Road schemes scrapped by MacGregor in pounds 3bn U-turn

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The government has signalled a turnaround in its transport policy by announcing that 49 road schemes, costing pounds 3bn, have been dropped from the national roadbuilding programme and a further 69 deferred for at least 10 years.

While the change falls well short of meeting environmentalists' concerns over the national roadbuilding programme, recosted yesterday at pounds 18bn, it appears to mark the end of the strategy announced in 1989 of building enough roads to cope with a doubling of traffic by 2025.

In announcing the results of the roads review, John MacGregor, the Secretary of State for Transport, said that work on 80 of the 371 remaining schemes would be given 'priority' and speeded up, while 173 others, called 'priority two' would be built somewhat later.

He said many of the schemes had been dropped because of potential environmental damage. Much more attention would be paid to environmental concerns in future, he said. In an attempt to avoid antagonising the powerful pro-roads lobby, however, he said that the Government would continue to spend pounds 2bn a year on the national roadbuilding programme. 'Prioritising schemes in this way will save pounds 100m per year,' he said.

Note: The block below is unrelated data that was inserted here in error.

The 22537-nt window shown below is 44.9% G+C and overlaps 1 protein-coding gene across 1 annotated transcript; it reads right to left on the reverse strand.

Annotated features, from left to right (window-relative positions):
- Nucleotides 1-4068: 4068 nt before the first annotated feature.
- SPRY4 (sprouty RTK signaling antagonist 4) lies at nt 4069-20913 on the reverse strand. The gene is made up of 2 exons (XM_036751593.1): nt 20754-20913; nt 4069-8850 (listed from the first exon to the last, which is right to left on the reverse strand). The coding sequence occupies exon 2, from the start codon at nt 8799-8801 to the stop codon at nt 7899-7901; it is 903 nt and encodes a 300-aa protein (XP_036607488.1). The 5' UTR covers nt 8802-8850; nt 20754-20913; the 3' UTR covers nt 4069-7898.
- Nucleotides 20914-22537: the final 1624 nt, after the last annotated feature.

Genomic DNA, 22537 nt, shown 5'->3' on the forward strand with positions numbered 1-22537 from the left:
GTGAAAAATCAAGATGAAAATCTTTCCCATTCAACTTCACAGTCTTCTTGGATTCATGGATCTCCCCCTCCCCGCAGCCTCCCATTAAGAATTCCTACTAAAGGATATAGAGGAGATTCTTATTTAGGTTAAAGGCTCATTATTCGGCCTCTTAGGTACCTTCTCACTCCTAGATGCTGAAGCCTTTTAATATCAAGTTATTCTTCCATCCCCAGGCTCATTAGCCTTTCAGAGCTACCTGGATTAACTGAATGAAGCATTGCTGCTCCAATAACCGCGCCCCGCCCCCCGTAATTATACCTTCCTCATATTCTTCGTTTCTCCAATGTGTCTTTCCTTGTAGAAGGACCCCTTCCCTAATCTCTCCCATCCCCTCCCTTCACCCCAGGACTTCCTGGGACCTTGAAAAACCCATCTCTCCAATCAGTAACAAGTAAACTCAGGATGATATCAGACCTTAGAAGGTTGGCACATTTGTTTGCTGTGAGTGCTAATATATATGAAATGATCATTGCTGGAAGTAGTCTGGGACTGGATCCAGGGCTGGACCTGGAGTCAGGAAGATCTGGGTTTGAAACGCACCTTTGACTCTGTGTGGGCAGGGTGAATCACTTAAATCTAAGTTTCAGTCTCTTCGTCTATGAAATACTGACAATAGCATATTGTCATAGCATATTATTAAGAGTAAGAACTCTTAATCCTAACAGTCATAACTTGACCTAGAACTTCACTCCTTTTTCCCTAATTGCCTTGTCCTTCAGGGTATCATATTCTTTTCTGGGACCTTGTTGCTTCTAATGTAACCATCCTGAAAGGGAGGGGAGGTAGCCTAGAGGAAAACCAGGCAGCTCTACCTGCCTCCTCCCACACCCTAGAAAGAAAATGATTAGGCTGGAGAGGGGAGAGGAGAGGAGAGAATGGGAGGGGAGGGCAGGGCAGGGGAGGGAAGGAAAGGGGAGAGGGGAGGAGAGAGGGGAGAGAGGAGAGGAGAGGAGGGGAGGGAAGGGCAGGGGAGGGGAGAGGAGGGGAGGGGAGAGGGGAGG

Environmental groups were pleased that a number of schemes have been dropped but pointed out that many of the most controversial, such as the widening of the M25 near Heathrow to 14 lanes and the A36 Salisbury by-pass, have been given top priority.

However, plans for major new roads on 'green field sites' such as the M12, the cross Kent-Hampshire route and much of the East-West route from the M40 to Felixstowe, have been scrapped.

A spokesman for Alarm UK, the federation of anti-roads campaigns, said: 'While in the medium term there is not much change, in the longer term dropping these major new roads is very significant and means they have abandoned any hope of coping with congestion by building roads.' Other anti- road groups promised to continue with campaigns of direct action against individual schemes.

The British Roads Federation has calculated that schemes given priority would be built in the next five years, while those in category two would take between five and 10 and those deferred between 10 and 15.

Yesterday Mr MacGregor also launched the Highways Agency, which will be responsible for maintaining and building roads with 2,400 staff who previously worked for the Department of Transport.

The agency will work to a charter which includes guaranteeing that roadworks will be at least six miles apart and no more than 2.5 miles long.

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